“Renting and selling of botnets has become a genuine business model for cyber crooks,” explained PandaLabs director Luis Corrons, in a statement. “The scam we have now uncovered exploits infected systems to generate profits through ‘par-per-click systems, instead of by installing spyware sending spam.”

This is how it works.  It’s the same whether you’re talking about spam, viruses, click fraud, phishing, or survey fraud.

Filed under: Email

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May 192006

Agile Reading

Agile Reading

While not exactly a laugh a minute, Lean Software Development:  An Agile Toolkit, by Mary and Tom Poppendieck, is a good read for anyone who is a practitioner of agile development — or anything agile.  (Note:  if you want a laugh a minute, read Who Moved My Blackberry?, which as Brad says, is hilarious — kind of like The Office in book form).

As I wrote about here and here, Return Path now does both agile development and agile marketing.  The book draws many interesting comparisons between manufacturing and engineering, which I found quite interesting, and not just because I’m a former management consultant — there’s something that’s just easier to visualize about how an assembly line works than about how code is written.  The foundation of the book is writings and sidebar anecdotes about 22 Tools, all of which are helpful to understand the principles which underly and power a successful agile process.

Concepts such as seeing and eliminating waste, empowering a team while still managing to lead it, and why small-batch work and application of the theory of constraints makes sense across the board are made easy to understand and easy to apply by the authors.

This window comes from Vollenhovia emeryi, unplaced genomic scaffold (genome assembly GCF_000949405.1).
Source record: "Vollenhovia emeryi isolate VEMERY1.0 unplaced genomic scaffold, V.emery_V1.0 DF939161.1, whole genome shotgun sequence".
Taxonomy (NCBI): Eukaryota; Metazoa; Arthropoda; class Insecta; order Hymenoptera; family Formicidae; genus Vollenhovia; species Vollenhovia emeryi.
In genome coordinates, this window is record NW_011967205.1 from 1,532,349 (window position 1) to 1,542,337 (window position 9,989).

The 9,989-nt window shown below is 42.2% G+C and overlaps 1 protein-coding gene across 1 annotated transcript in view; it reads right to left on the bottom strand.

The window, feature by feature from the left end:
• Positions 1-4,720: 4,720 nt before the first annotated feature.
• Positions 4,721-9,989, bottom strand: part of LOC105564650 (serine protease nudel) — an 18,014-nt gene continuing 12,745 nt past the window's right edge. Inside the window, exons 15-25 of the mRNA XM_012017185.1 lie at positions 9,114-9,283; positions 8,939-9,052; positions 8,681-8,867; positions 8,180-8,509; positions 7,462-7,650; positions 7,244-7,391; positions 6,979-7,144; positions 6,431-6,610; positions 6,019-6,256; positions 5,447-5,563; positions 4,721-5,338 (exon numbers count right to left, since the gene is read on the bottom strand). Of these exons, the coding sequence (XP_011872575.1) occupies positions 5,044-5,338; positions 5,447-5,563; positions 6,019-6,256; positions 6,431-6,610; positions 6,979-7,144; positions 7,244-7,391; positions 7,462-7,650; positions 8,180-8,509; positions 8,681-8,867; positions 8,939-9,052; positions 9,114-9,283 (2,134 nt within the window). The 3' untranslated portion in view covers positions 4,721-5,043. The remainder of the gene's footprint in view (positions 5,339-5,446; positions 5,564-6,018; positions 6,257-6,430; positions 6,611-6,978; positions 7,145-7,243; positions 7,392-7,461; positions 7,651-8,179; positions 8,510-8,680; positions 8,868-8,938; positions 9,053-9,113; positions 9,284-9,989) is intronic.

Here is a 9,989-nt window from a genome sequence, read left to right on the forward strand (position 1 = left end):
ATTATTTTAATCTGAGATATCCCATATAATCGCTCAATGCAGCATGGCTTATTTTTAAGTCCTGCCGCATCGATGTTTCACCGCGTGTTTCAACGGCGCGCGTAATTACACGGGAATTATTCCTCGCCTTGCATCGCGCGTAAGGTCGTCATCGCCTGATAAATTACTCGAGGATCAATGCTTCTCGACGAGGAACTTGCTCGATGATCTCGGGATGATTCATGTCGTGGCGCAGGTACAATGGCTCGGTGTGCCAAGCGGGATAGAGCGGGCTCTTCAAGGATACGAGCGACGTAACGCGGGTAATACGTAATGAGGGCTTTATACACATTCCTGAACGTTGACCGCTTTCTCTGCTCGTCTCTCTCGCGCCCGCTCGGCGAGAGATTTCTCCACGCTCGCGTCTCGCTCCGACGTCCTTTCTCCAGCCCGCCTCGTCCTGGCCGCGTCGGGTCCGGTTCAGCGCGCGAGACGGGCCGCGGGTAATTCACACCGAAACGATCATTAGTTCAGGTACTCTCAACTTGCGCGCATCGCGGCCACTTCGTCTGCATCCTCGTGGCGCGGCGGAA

Thanks to my colleague Ed Taussig for this book.

May 172006

To My Email Subscribers

To My Email Subscribers

Just a quick note to let you know that for now, I’ve switched email engines, so the updates from my blog will come to you from Feedburner instead of Feedblitz.  I like Feedblitz and think that its CEO, Phil Hollows, has done a very good job with the service.  My switch to Feedburner is about testing out the consolidation between RSS delivery, ad insertion, and email delivery.

So, you shouldn’t notice too much of a difference — the posts will still be emailed to you daily — but the format and "from" address will be slightly different. 

All feedback is welcome.

Filed under: Weblogs

May 162006

Sticking it to United, Just a Little Bit

Sticking it to United, Just a Little Bit

I am sitting in the Red Carpet Club waiting for yet another delayed United flight, and there’s a small thing bringing me a little extra joy. I recently started using Verizon’s Broadband Wireless service, which is expensive at $60/month, but awesome since it basically works anywhere and eliminates the need for hotel, Starbucks, and other Wi Fi hot spot fees (and for a great tutorial on how to use the service to power two computers at once, read Brad’s post here).